Want to separate the fake from the factual, the counterfeit from the real thing? Want to know if what you feel is genuine love? Ask yourself this:

Do I encourage this person to do what is right? For true love “takes no pleasure in other people’s sins but delights in the truth” (1 Cor. 13:6 JB).

For instance, one lady calls another and says, “We’re friends, right?” “Yeah, we’re friends.”

“If my husband asks, you tell him we were together at the movies last night.” “But we weren’t.”

“I know, but I was, well, I was with another guy and—hey, you’ll do this for me, won’t you? We’re friends, right? Tighter than sisters, right?”

Does this person pass the test? No way. The room key doesn’t work. Love doesn’t ask someone to do what is wrong. How do we know? “Love does not delight in evil but rejoices with the truth” (1 Cor. 13:6 NIV).

If you find yourself prompting evil in others, heed the alarm. This is not love. And if others prompt evil in you, be alert. Check the room key.

Here’s an example. A classic one. A young couple are on a date. His affection goes beyond her comfort zone. She resists. But he tries to persuade her with the oldest line in the book: “But I love you. I just want to be near you. If you loved me . . .”

That siren you hear? It’s the phony-love detector. This guy doesn’t love her. He may love having sex with her. He may love her body. He may love boasting to his buddies about his conquest. But he doesn’t love her. True love will never ask the “beloved” to do what he or she thinks is wrong.

Love doesn’t tear down the convictions of others. Quite the contrary.

“Love builds up” (1 Cor. 8:1).

“Whoever loves a brother or sister lives in the light and will not cause anyone to stumble” (1 John 2:10).

“You are sinning against Christ when you sin against other Christians by encouraging them to do something they believe is wrong” (1 Cor. 8:12 NLT).

Do you want to know if your love for someone is true? If your friendship is genuine? Check the room key. Ask yourself: Do I influence this person to do what is right?

If you answered yes, have some coffee. You’re in the right hotel. If you want to be doubly sure, however, ask the next question.

Do I applaud what is right? For love “rejoices whenever the truth wins out” (1 Cor. 13:6 NLT).

The summer before my eighth-grade year I made friends with a guy named Larry. He was new to town, so I encouraged him to go out for our school football team. He could meet some guys, and being a stocky fellow, he might even make the squad. He agreed.

The result was a good news–bad news scenario. The good news? He made the cut. The bad news? He won my position. I was demoted to second string. I tried to be happy for him, but it was tough.

A few weeks into the season Larry fell off a motorcycle and broke a finger. I remember the day he stood at my front door holding up his bandaged hand. “Looks like you’re going to have to play.”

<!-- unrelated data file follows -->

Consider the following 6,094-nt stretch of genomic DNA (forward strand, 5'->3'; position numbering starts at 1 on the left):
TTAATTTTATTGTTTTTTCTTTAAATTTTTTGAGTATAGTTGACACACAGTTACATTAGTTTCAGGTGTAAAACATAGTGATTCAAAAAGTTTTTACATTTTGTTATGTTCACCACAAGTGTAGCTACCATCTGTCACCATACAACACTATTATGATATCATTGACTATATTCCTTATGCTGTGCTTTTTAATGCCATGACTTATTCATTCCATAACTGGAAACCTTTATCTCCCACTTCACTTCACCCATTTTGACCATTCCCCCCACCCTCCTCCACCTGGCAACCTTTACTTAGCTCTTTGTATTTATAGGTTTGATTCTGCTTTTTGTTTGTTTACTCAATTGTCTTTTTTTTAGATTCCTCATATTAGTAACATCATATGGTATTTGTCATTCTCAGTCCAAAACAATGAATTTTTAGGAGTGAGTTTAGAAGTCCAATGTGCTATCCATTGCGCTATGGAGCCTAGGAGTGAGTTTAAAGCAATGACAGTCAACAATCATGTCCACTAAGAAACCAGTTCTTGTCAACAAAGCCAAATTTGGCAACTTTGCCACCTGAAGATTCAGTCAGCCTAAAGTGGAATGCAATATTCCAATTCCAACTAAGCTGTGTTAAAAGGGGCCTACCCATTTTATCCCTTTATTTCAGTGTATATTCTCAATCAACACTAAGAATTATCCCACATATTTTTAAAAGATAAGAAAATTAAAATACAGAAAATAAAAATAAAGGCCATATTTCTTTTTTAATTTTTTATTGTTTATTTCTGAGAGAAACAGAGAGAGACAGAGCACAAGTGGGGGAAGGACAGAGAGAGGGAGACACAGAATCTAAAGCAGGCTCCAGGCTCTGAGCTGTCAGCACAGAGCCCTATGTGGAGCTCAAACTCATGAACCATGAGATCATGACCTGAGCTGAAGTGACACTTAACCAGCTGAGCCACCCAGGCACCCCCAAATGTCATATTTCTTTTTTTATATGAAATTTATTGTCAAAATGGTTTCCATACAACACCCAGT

I tried to feel sorry for him, but it was hard. The passage was a lot easier for Paul to write than it was for me to practice. “Rejoice with those who rejoice, and weep with those who weep” (Rom. 12:15 NASB).

You want to plumb the depths of your love for someone? How do you feel when that person succeeds? Do you rejoice? Or are you jealous? And when he or she stumbles? Falls to misfortune? Are you really sorry? Or are you secretly pleased?

Love never celebrates misfortune. Never. I like the way Eugene Peterson translates the passage: “Love . . . doesn’t revel when others grovel, [but] takes pleasure in the flowering of truth” (1 Cor. 13:6 MSG). J. B. Phillips is equally descriptive: “Love . . . does not . . . gloat over the wickedness of other people. On the contrary, it shares the joy of those who live by the truth.”

You know your love is real when you weep with those who weep and rejoice with those who rejoice. You know your love is real when you feel for others what Catherine Lawes felt for the inmates of Sing Sing prison. When her husband, Lewis, became the warden in 1921, she was a young mother of three daughters. Everybody warned her never to step foot inside the walls. But she didn’t listen to them. When the first prison basketball game was held, in she went, three girls in tow, and took a seat in the bleachers with the inmates.

She once said, “My husband and I are going to take care of these men, and I believe they will take care of me! I don’t have to worry!”

When she heard that one convicted murderer was blind, she taught him Braille so he could read. Upon learning of inmates who were hearing impaired, she studied sign language so they could communicate. For sixteen years Catherine Lawes softened the hard hearts of the men of Sing Sing. In 1937 the world saw the difference real love makes.